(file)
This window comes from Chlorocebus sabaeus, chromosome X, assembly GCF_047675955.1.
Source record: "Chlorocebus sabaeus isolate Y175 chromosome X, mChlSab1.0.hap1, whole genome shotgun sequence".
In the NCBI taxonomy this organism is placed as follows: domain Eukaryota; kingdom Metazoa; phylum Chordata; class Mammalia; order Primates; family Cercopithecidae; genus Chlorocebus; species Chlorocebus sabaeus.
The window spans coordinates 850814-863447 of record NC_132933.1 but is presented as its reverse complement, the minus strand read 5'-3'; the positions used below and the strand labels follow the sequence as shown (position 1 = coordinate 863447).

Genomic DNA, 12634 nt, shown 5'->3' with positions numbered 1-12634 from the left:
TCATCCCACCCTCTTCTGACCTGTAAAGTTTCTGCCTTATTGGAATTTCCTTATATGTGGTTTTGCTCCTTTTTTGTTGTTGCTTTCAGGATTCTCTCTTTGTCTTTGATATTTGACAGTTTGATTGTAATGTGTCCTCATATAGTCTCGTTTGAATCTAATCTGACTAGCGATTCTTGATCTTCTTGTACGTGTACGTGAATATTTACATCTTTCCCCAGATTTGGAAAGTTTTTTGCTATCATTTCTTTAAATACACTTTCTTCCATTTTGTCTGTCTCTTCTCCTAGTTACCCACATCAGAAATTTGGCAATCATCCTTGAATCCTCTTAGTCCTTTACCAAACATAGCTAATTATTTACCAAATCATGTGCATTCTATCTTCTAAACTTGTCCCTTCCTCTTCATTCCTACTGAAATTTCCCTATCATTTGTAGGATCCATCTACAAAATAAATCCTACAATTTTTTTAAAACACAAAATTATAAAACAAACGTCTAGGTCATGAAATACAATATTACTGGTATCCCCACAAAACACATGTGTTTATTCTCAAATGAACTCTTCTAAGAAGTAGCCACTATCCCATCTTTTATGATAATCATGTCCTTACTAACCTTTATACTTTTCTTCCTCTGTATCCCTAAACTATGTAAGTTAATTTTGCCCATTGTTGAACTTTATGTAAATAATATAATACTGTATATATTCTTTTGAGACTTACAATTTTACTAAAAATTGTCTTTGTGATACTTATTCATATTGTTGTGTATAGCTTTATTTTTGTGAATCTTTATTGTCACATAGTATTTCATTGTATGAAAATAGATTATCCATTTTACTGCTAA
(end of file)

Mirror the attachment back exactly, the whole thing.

This window comes from Chlorocebus sabaeus, chromosome X, assembly GCF_047675955.1.
Source record: "Chlorocebus sabaeus isolate Y175 chromosome X, mChlSab1.0.hap1, whole genome shotgun sequence".
In the NCBI taxonomy this organism is placed as follows: domain Eukaryota; kingdom Metazoa; phylum Chordata; class Mammalia; order Primates; family Cercopithecidae; genus Chlorocebus; species Chlorocebus sabaeus.
The window spans coordinates 850814-863447 of record NC_132933.1 but is presented as its reverse complement, the minus strand read 5'-3'; the positions used below and the strand labels follow the sequence as shown (position 1 = coordinate 863447).

Genomic DNA, 12634 nt, shown 5'->3' with positions numbered 1-12634 from the left:
TCATCCCACCCTCTTCTGACCTGTAAAGTTTCTGCCTTATTGGAATTTCCTTATATGTGGTTTTGCTCCTTTTTTGTTGTTGCTTTCAGGATTCTCTCTTTGTCTTTGATATTTGACAGTTTGATTGTAATGTGTCCTCATATAGTCTCGTTTGAATCTAATCTGACTAGCGATTCTTGATCTTCTTGTACGTGTACGTGAATATTTACATCTTTCCCCAGATTTGGAAAGTTTTTTGCTATCATTTCTTTAAATACACTTTCTTCCATTTTGTCTGTCTCTTCTCCTAGTTACCCACATCAGAAATTTGGCAATCATCCTTGAATCCTCTTAGTCCTTTACCAAACATAGCTAATTATTTACCAAATCATGTGCATTCTATCTTCTAAACTTGTCCCTTCCTCTTCATTCCTACTGAAATTTCCCTATCATTTGTAGGATCCATCTACAAAATAAATCCTACAATTTTTTTAAAACACAAAATTATAAAACAAACGTCTAGGTCATGAAATACAATATTACTGGTATCCCCACAAAACACATGTGTTTATTCTCAAATGAACTCTTCTAAGAAGTAGCCACTATCCCATCTTTTATGATAATCATGTCCTTACTAACCTTTATACTTTTCTTCCTCTGTATCCCTAAACTATGTAAGTTAATTTTGCCCATTGTTGAACTTTATGTAAATAATATAATACTGTATATATTCTTTTGAGACTTACAATTTTACTAAAAATTGTCTTTGTGATACTTATTCATATTGTTGTGTATAGCTTTATTTTTGTGAATCTTTATTGTCACATAGTATTTCATTGTATGAAAATAGATTATCCATTTTACTGCTAA